Third Place for the worse hipster marketing video by an OEM goes to… Ducati… for the original Scrambler video.

    Second place- Honda Rebel arty hipster guy

    First place- Triumph Bobber takes the win, due to 1) progressive male couple “roommates” wearing the same clothes and riding the same bike 2) having all the hipster cliche’s including drag racing a slow bike in a warehouse and 3) god awful soundtrack with even worse lyrics “im a wanted man…got blood on my hands…” You can’t make this up.

    be sure to check back with our voting next year when Ural and Zero launch their hipster marketing videos. Until next time, say no to skinny jeans.

  41. Bob says:

    “Iconic fuel tanks”? Comical fuel tanks, perhaps.

  42. bmbktmracer says:

    Looks like a good bike for the wienerless.

  43. scarecrow800 says:

    “No engine sound = no passion.”
    Why bother with a “throaty” muffler, newbies don’t need the distraction and “cool” people will just go buy a nice Yoshi exhaust. And with fuel injection, you don’t need all of that messing with jets.

    “I notice that all versions shown are solo saddle. Probably a good idea.”
    I had lots of quarter and half liter bikes back in the 70’s and 80’s and although you can carry a passenger it’s a bit of a strain and you do get that very light in the nose sensation on a small bike. If you regularly plan on carrying a passenger, yeah, you need a bigger bike.

    “Belt drive would have made these the perfect beginner bikes.”
    Totally agree. This would really help newbs that don’t really understand bikes or their maintenance and even more advanced riders would appreciate less maintenance on a bike that really doesn’t need an O-ringed 520 chain.

    As old as I am, I have to admit that I would really like a CB500X or any of these 500s that Honda has brought out and the older Rebel bikes were always kind of a large nerdburger to me. It is nice to see all of these bikes from the manufacturers that are again user friendly to newbs but still have some appeal to more advanced riders.

  44. MGNorge says:

    Mmm, tank seams. (Homer Simpson voice)

  45. richard says:

    notice the video..trying to re create the Hipster appeal…hilarious !

  46. Arturo says:

    That gas tank looks like socks on a rooster!

  47. ABQ says:

    If they added the DCT option it would be a useful in town bike.

  48. randy says:

    looks like a grom crashed into a ruckus

  49. TexinOhio says:

    Honda’s attempt at a HD 48? Tank is a sad pointer.

  50. Bob says:

    Belt drive would have made these the perfect beginner bikes, or just run-abouts.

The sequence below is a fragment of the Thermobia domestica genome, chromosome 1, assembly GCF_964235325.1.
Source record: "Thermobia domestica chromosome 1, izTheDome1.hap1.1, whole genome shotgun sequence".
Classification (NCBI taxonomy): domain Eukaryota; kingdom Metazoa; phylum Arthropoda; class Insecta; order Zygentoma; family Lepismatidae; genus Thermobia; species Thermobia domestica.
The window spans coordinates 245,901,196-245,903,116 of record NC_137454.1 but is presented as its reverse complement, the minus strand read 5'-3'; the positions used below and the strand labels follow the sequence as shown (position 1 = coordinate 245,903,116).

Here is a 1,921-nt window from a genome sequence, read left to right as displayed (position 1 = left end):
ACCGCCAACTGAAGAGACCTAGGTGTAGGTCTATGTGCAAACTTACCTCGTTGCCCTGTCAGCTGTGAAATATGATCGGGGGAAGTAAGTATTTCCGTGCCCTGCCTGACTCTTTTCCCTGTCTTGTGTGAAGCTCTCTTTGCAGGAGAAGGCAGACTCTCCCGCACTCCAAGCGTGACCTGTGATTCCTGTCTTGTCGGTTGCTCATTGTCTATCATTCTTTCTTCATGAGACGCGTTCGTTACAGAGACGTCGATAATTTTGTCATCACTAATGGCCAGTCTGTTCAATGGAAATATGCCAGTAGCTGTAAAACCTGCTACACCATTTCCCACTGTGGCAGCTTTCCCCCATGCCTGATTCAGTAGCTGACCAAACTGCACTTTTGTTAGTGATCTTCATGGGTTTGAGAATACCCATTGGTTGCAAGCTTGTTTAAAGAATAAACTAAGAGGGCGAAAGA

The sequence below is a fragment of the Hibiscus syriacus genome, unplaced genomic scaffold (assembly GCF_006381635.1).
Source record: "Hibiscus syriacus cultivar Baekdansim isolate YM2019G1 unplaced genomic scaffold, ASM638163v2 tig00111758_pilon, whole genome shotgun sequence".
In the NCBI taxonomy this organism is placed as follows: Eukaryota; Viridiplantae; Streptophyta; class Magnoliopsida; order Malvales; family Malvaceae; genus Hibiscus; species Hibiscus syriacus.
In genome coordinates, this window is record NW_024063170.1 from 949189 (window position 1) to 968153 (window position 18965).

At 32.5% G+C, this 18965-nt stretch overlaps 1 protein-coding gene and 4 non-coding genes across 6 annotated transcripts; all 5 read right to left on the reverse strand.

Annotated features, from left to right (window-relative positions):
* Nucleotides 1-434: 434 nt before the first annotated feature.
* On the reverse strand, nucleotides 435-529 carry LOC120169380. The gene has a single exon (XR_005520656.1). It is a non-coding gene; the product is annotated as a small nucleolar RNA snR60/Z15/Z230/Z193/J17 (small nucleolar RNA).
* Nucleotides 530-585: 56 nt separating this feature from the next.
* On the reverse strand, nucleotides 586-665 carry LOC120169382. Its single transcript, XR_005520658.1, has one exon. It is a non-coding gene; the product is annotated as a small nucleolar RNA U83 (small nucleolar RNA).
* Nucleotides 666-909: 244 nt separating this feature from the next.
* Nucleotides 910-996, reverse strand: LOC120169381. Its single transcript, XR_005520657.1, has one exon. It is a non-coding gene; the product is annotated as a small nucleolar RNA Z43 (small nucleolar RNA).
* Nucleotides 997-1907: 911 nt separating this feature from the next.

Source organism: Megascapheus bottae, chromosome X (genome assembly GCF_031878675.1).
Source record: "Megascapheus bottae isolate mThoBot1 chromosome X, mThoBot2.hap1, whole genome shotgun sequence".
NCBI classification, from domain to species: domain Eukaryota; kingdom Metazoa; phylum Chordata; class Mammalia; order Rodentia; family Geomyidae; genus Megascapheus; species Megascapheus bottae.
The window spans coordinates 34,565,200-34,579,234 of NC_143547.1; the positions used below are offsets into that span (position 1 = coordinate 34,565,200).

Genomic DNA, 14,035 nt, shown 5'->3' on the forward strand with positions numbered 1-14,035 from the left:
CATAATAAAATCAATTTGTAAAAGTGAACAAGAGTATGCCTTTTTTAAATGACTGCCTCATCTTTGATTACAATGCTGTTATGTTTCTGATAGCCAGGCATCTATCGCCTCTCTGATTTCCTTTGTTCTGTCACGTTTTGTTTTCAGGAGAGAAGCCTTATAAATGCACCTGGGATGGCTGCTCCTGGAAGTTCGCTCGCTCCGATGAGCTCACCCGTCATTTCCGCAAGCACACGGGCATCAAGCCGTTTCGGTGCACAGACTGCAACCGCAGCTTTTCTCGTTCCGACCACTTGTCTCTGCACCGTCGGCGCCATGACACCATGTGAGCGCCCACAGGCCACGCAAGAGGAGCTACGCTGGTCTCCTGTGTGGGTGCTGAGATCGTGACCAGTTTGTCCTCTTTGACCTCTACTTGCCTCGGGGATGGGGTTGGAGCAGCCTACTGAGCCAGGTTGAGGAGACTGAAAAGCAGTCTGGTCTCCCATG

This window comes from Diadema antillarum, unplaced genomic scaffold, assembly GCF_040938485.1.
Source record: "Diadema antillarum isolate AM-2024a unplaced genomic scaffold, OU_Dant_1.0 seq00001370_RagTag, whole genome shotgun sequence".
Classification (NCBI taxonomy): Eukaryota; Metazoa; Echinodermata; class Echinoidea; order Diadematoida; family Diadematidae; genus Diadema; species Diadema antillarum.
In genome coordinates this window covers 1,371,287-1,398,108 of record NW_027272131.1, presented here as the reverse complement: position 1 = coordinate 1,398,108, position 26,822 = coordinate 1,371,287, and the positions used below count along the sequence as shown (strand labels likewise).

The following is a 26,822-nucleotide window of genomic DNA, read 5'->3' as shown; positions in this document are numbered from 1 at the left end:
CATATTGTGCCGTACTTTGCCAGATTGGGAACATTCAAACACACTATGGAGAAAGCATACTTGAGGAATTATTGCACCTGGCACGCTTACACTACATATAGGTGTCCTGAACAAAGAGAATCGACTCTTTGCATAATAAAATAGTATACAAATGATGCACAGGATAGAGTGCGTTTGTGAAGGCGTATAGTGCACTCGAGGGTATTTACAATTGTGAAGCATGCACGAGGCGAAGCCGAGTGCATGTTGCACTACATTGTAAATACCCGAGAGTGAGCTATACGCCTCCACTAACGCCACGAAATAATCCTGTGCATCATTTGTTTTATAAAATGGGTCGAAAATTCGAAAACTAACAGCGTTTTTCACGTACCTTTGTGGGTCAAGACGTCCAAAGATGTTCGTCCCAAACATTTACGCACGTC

51. Dman says:

    I had to ride the old 250 Rebrl when I was an MSF instructor – 30 years ago! About time it got an update, the old one was pretty bad even by 1985 standards, and I’m usually a Honda fan.

  52. mickey says:

    Sometimes, I feel so out of touch.

    • Tim C says:

      If you mean you feel like a real motorcyclist and this bike/ad pitch makes it look like a piece of junk aimed at hipster tools, right there with you.

  53. xLaYN says:

    No engine sound again??? GRRRR

    I like the concept…

    • Kyle says:

      Motorcycle videos without engine sound are as useful as music videos without music.

      Every time one uploads a motorcycle video without exhaust noise, a screw finds a motorcycle tire.

      • Jeremy in TX says:

        Most riders these days have ear buds in their ears while riding. I have found that to be true of all ages, but especially riders under the age of 40. The engine is no longer the preferred soundtrack when riding.

  54. Peter says:

    I can’t post a photo, but look up a Scot Flying Squirrel from around 1935…looks familiar doesn’t it?

  55. JimW says:

    Man that gas tank is UGLY

  56. Jeremy in TX says:

    Like Neil says, they almost have an unfinished look to them, and that really works for me in this case. I like these.

  57. Neal says:

    Looks like an unfinished product. Probably a lot of fun to bop around on though.

  58. Curly says:

    Overall I think these are pretty good. They’ve cut costs where they could and that shows but they should still be good, easy to ride and reliable bikes for learners. The wall mural was pretty nice too. That darn cat though!

  59. If there were a means of elevating the seat on the 500 it would be the perfect, dependable, all-purpose bike. These actors look about 5’3″ and I’m 6’2″, but I like that mid-mounted peg and unpretentious look. Throw-back to early 1900’s simplicity.

  60. Don E. says:

    So to ride one of these you need to be a vandalizing graffiti artist who should be jailed?

  61. Tank says:

    Mid-mounted pegs on a Rebel- great idea. These bikes make a lot of sense to me.

  62. Dan says:

    I notice that all versions shown are solo saddle. Probably a good idea.

    • 70's Stig says:

      Funny but real.

    • Martin B says:

      We wouldn’t want these short, vandalizing hipsters to start multiplying, would we? Our Antipodean word for this sort is “Bogan”. Sort of like “Hillbilly”, but not confined to any particular region. Wife beater T-shirt, cigarette behind the ear, beer in hand, high school drop out, usually no job. Main occupation, breeding kids for the welfare checks. Let’s nip this in the bud. No passenger seat.

  63. Lonerider says:

    What kind of marketing is this? Honda want to sell paint or motorcycles? No engine sound = no passion.